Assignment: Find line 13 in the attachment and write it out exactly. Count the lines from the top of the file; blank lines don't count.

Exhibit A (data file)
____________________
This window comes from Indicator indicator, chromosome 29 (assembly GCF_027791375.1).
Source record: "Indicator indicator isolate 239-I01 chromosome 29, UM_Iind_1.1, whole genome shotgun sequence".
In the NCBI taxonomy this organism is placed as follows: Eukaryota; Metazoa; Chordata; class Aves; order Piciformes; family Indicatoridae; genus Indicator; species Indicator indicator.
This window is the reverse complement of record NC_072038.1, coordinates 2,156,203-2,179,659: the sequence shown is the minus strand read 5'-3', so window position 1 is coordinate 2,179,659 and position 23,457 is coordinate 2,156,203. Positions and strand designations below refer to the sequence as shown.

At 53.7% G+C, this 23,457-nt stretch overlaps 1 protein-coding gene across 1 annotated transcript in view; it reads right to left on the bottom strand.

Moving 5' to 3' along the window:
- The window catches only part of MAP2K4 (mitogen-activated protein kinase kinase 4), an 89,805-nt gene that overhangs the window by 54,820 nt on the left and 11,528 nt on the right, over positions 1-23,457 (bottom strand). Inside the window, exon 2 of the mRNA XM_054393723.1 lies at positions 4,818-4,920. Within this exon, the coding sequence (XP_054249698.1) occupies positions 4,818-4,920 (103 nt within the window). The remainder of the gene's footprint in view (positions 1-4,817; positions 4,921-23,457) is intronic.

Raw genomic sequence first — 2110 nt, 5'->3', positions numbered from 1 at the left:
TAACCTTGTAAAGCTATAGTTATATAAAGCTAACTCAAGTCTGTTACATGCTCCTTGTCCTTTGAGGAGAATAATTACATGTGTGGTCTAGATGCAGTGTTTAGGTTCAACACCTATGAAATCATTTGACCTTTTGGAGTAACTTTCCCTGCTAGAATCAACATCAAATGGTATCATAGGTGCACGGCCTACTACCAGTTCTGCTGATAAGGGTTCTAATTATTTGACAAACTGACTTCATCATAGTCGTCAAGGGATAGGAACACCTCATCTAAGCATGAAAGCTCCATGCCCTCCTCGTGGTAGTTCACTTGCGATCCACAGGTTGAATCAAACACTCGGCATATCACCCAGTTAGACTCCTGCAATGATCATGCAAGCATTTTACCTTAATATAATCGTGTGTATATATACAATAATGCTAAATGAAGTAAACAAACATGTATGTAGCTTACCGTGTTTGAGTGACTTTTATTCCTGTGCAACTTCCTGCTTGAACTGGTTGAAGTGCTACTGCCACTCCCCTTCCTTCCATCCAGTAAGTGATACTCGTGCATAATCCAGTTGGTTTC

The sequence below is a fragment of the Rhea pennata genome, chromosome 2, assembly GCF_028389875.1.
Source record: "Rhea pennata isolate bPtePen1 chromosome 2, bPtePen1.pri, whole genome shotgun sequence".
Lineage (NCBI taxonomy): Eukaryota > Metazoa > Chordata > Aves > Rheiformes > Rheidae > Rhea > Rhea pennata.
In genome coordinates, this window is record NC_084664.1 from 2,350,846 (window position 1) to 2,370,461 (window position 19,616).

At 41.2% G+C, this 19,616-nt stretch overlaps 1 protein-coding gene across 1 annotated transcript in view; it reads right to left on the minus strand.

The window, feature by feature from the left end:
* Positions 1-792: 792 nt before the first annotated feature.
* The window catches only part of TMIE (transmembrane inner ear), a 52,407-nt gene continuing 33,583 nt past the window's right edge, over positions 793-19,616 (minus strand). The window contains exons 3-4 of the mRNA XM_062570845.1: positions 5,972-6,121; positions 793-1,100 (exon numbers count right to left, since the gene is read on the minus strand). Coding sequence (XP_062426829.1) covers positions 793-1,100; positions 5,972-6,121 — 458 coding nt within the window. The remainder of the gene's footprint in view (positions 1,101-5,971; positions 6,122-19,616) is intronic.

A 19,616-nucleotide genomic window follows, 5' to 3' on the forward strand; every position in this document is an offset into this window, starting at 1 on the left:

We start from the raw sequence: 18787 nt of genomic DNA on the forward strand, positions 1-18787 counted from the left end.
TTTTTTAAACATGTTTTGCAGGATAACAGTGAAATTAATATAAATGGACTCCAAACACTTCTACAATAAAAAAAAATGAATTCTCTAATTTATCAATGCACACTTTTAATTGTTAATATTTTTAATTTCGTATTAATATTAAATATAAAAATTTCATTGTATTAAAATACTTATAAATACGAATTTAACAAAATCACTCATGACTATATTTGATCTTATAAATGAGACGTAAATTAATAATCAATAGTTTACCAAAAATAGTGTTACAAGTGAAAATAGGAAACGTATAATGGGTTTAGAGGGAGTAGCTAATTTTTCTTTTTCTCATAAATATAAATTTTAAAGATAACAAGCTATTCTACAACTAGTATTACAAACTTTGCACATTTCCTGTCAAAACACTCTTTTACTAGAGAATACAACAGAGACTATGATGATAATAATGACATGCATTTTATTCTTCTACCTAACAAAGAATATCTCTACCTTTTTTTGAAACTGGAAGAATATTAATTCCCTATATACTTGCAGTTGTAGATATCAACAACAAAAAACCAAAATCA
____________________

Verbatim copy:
In genome coordinates, this window is record NC_084664.1 from 2,350,846 (window position 1) to 2,370,461 (window position 19,616).